What is a Minnesota Advance Directive?
The person making an Advance Directive is known as the "principal," and the people or entities receiving permission to carry out the principal's wishes are called "agents." Suitable for residents of Minnesota, this Advance Directive can be used in Ramsey County, Dakota County, Hennepin County, and in all other parts of the state. Each Minnesota Advance Directive from Rocket Lawyer can be personalized for your specific situation. This document provides proof of your decisions to healthcare institutions, and it will confirm that your selected agent has been given the authority to act in your interest.
When to use a Minnesota Advance Directive:
- You're making sure your loved ones aren't put in the position of making important end-of-life healthcare decisions for you.
- You're about to draft a complete estate plan, and want to make sure life-sustaining treatments are covered.
Minnesota Advance Directive FAQs
How do I write a Health Care Directive in Minnesota?
It is quick and easy to set forth your medical wishes with a free Minnesota Advance Directive template from Rocket Lawyer:
- Make the document - Provide a few details, and we will do the rest
- Send and share - Go over it with your healthcare agent or seek legal help
- Sign it - Mandatory or not, witnesses and notarization are encouraged
This solution will often end up being much less expensive and less time-consuming than finding and hiring the average law firm. If necessary, you can prepare this Advance Directive on behalf of your spouse or another relative, and then help them sign it after you've drafted it. Please note that for an Advance Directive to be considered legally valid, the principal must be an adult who is mentally competent when they sign. If the principal has already been declared incompetent, a conservatorship might be necessary. When dealing with this situation, it's best to talk to a lawyer .
Who should have an Advance Directive?
Everyone over 18 years old should have an Advance Healthcare Directive (both a Healthcare Power of Attorney and a Living Will). While it may be challenging to think about, there will likely come a time when you cannot make medical decisions on your own. Here are a few typical circumstances in which you might find it useful to make or update your Advance Directive:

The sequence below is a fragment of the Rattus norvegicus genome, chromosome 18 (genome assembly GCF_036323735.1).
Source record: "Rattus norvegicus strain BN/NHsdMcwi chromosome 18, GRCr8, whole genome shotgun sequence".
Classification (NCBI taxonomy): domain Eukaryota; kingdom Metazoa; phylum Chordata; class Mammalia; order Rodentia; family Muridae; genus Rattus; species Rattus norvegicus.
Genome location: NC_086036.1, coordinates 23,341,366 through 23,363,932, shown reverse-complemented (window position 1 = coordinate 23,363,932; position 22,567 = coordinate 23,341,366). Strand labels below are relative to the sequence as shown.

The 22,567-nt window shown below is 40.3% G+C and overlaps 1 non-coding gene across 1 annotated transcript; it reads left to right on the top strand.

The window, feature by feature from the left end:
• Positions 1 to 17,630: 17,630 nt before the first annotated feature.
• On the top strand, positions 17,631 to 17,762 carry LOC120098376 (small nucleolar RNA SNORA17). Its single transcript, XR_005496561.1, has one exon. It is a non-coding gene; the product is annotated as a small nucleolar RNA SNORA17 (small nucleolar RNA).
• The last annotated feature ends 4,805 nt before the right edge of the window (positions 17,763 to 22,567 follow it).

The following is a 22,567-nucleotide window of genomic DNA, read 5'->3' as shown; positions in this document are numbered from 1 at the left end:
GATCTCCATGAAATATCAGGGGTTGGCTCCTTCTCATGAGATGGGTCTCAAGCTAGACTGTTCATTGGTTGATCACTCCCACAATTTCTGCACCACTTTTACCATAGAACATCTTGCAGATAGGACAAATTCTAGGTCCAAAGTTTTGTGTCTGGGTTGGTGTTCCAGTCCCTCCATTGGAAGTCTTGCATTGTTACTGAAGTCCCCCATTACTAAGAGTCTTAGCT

- You are getting older or have declining health
- You are planning to live in a residential care facility
- You are planning for an upcoming medical procedure or period of hospitalization
- You have been diagnosed with a terminal condition
Regardless of whether this Minnesota Advance Directive is being made as a result of a recent change in your health or as part of a long-term plan, notarization and/or witnesses are highly recommended for protecting your document if its legitimacy is disputed by a third party. In Minnesota, Advance Directives that contain your medical treatment preferences are not valid during pregnancy.
Do I need an attorney to review my Advance Directive in Minnesota?
Making an Advance Directive is usually simple to do, but you could still need advice. Finding a legal professional to check your Advance Directive could take a lot of time if you attempt to do it on your own. An alternate approach might be via Rocket Lawyer attorney services. Rocket Lawyer members are able to request a document review from an experienced lawyer or pose other legal questions. As always, you can be confident that Rocket Lawyer is by your side.
What might it normally cost for a lawyer to help me make an Advance Directive in Minnesota?
The cost of working with a lawyer to produce an Advance Directive might total anywhere between $200 and $1,000, depending on where you are. Rocket Lawyer isn't your average Advance Directive template provider. With our service, anyone under a Rocket Lawyer membership has access to up to a 40% discount when hiring an Rocket Lawyer network attorney.
Will there be any next steps that I should take after drafting my Minnesota Advance Directive?
Alongside each Advance Directive, there's a series of instructions that you'll need to finalize your document. You are encouraged to take any or all of these actions related to your document: editing it, downloading it as a PDF document or Word file, and/or signing it. Finally, your agent(s) and care providers should receive a copy of your fully executed document.
Does an Advance Directive need to be notarized or witnessed in Minnesota?
The requirements and restrictions will vary by state; however, in Minnesota, your Advance Directive needs to be signed by two witnesses or a notary public. Only one of the witnesses to your Advance Directive can be your healthcare provider. As a basic principle, witnesses will need to be over 18 years old, and no witness should also be acting as your healthcare agent.